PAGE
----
The Diplomat - 29 October 2019
Why Australia and India haven’t settled an FTA yet
By Grant Wyeth
It has been more than eight years since Australia and India began negotiations on a free trade deal, known as the Australia-India Comprehensive Economic Cooperation Agreement. There have been nine rounds of negotiations, but the two countries have yet to reach a settlement that both New Delhi and Canberra feel comfortable with. The momentum toward an agreement seems to have waned. Although Australia still considers the agreement a priority, India appears less eager, with no noticeable signs that they are currently looking to reopen negotiations. (The Diplomat made an inquiry to Australia’s Department of Foreign Affairs and Trade about the current state of negotiations, but received no response by the time of publication).
Despite the lack of a comprehensive trade agreement, and India’s famously high trade barriers and low ease of doing business, two-way trade between the two countries has progressed steadily recently, having grown in value from $9.3 billion in 2007 to $20.8 billion in 2018. However, this is far from the expansive growth Australia hopes for as it seeks to diversify its economy away from an overreliance on China, and also attempts to strengthen its bilateral relationship with India.
In the last round of negotiations Australia’s agricultural exports were seen as a particular sticking point between the two countries, with the democratic calculations of the Bharatiya Janata Party (BJP) playing a considerable role in preventing agreement. Over half of all Indian employment is tied to agriculture, and although the sector is highly inefficient in both production and distribution — leading to frequent price spikes like those recently affecting onions — no political party has the will to open the sector up to increased competition, or indeed reform, even if the long term benefits would be considerable. This political reality indicates that Australia is unlikely to see its agricultural products receive favorable status if and when negotiations recommence.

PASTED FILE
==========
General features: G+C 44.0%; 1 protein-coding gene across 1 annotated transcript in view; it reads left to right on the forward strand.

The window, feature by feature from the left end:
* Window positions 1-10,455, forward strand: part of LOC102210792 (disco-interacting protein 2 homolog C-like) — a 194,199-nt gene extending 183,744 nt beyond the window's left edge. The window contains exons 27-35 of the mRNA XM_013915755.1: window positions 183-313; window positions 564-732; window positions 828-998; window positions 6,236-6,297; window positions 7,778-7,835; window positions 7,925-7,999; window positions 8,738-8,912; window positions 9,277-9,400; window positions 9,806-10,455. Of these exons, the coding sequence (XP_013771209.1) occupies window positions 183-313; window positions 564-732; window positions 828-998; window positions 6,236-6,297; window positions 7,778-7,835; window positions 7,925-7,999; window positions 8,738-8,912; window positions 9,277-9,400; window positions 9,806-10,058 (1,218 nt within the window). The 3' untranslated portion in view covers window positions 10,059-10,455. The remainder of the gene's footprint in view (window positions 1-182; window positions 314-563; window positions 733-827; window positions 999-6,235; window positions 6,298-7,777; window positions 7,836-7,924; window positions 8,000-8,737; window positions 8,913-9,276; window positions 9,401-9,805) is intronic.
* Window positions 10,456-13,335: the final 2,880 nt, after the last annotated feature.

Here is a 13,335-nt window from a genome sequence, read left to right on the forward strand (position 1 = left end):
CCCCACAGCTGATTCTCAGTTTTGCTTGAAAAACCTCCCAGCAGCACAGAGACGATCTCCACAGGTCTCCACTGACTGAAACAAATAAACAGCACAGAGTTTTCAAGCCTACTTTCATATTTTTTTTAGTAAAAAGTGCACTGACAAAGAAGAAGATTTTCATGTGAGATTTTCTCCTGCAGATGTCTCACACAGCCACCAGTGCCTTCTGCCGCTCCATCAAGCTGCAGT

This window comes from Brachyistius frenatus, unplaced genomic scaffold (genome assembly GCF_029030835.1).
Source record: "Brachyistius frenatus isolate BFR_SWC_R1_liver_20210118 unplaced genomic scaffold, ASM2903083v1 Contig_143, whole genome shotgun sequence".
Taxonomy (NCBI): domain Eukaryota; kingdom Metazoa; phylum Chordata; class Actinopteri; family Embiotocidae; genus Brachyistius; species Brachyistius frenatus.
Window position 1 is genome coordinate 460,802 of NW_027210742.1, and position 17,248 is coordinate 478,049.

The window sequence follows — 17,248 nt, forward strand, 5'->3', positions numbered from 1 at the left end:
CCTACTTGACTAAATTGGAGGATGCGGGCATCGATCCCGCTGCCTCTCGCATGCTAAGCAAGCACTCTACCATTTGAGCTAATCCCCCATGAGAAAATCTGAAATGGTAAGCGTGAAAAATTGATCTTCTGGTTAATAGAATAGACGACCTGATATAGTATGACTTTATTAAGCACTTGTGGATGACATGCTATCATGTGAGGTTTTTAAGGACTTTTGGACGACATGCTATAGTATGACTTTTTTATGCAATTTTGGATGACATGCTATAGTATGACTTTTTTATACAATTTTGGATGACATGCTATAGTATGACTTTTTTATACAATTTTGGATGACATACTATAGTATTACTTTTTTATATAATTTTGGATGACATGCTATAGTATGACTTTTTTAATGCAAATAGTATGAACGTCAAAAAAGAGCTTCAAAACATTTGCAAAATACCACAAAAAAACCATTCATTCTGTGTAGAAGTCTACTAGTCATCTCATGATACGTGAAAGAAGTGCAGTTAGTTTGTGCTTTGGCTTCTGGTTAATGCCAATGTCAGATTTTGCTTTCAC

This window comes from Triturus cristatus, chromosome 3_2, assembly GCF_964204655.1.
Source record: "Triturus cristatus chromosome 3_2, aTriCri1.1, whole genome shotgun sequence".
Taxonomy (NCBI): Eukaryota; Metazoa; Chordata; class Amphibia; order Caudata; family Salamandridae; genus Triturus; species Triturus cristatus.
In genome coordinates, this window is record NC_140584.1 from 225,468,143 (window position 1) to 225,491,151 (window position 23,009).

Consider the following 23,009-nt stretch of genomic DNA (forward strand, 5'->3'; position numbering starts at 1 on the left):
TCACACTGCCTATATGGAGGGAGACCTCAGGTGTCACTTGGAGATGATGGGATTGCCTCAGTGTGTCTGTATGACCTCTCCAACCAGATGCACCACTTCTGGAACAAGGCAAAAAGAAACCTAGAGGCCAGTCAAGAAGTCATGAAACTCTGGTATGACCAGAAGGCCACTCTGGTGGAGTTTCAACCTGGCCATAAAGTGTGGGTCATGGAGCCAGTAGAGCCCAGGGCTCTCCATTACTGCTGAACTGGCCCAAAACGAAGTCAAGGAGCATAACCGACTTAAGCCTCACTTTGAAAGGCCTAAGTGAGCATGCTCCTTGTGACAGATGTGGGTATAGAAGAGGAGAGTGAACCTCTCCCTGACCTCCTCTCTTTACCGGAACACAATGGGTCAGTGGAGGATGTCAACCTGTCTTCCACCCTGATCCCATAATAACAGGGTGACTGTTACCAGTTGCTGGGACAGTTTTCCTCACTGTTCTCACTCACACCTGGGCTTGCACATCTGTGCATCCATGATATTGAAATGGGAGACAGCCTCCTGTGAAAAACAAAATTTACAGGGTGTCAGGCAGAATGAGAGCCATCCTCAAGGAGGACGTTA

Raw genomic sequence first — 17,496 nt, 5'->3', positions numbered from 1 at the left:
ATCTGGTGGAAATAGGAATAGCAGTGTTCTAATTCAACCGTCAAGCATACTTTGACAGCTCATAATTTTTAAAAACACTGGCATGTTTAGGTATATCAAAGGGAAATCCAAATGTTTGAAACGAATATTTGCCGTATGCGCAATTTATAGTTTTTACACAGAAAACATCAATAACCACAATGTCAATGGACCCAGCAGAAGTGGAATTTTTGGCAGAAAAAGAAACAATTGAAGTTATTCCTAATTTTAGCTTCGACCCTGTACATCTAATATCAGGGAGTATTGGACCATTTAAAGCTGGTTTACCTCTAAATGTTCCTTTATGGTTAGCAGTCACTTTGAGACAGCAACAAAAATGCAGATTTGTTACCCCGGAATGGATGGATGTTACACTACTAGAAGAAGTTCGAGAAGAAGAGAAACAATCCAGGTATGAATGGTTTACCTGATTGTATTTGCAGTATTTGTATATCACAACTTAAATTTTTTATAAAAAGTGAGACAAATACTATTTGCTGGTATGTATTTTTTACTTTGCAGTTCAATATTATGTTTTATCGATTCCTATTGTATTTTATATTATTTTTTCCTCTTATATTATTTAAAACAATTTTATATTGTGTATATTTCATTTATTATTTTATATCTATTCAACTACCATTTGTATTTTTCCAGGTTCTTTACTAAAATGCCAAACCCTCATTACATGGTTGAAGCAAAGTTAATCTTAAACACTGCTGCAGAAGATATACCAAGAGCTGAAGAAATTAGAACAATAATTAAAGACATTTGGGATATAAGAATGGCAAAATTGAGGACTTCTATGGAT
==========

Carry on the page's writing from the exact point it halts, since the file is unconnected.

While India has recently become more receptive to foreign investment, the Indian state has a historic distrust toward liberalized markets, born from an initial assumption upon achieving independence that self-sufficiency would consolidate that hard-fought independence. This assumption has not proved correct, as instead India’s insular economy has limited the country’s growth, and stifled its considerable potential to attain great power status. However, the mindset remains persistent.
The Prime Minister Narendra Modi’s BJP has often been seen as a party that would move India away from its protectionist tendencies, and become a natural partner for Western governments looking to negotiate mutually beneficial free trade deals. However, this perspective fails to grasp both the depth of protectionist sentiment within the Indian state, and the nature of the BJP itself.
Despite the party often being described in the Western press as “pro-business,” it is a problematic description. The phrase tends to conflate the ideas of “pro-business” and “pro-market,” although they are far from synonymous. The BJP is “pro-business” in the sense that it receives the overwhelming majority of its political donations from India’s largest corporations, and these companies feel threatened by the prospect of increased market competition from foreign companies that an FTA may create. Their wish is for the BJP to defend their current privileged status in the Indian domestic market.
Alongside this, a deep suspicion toward trade is an inherent feature of the nationalism espoused by the BJP. The party’s ideological fountainhead, the Rashtriya Swayamsevak Sangh (RSS), sees trade liberalisation as a threat to Indian identity, and their economic understanding remains bound to the idea of Swadeshi — self-sufficiency — via prioritizing of domestic products produced entirely from Indian lines of production. The organisation’s economic wing recently held a 10 day protest against India’s participation in the Regional Comprehensive Economic Partnership (RCEP), a free-trade framework currently being negotiated between the 10 ASEAN countries and Australia, China, India, Japan, South Korea and New Zealand. India’s concerns remain a hurdle to all countries involved reaching an agreement (talks are set to recommence November 1).
While India may have difficulty accepting the liberalized trading norms of most Western countries, it is also not in economic retreat. In response to Australia’s India Economic Strategy released last year, the Indian government commissioned a reciprocal Australia Economic Strategy set to be released before the end of the year. While this is an indication that India clearly wants to enhance its trading relationship with Australia, it will remain to be seen whether the report recommends that New Delhi reopen negotiations on the free trade agreement.
Beyond this, Australian Prime Minister Scott Morrison has been invited by the Indian government to deliver a keynote address at the annual international affairs conference, the Raisina Dialogue, to be held in New Delhi in January (the conference is a joint initiative of the Observer Research Foundation and India’s Ministry of External Affairs). Morrison’s presence will be a prominent symbol that the broader bilateral relationship is strengthening, regardless of the stalled progress on the FTA. On this matter Canberra may need to come to an acceptance that the ideological (and political) realities of India will continue to be less than complimentary to Australia’s desires.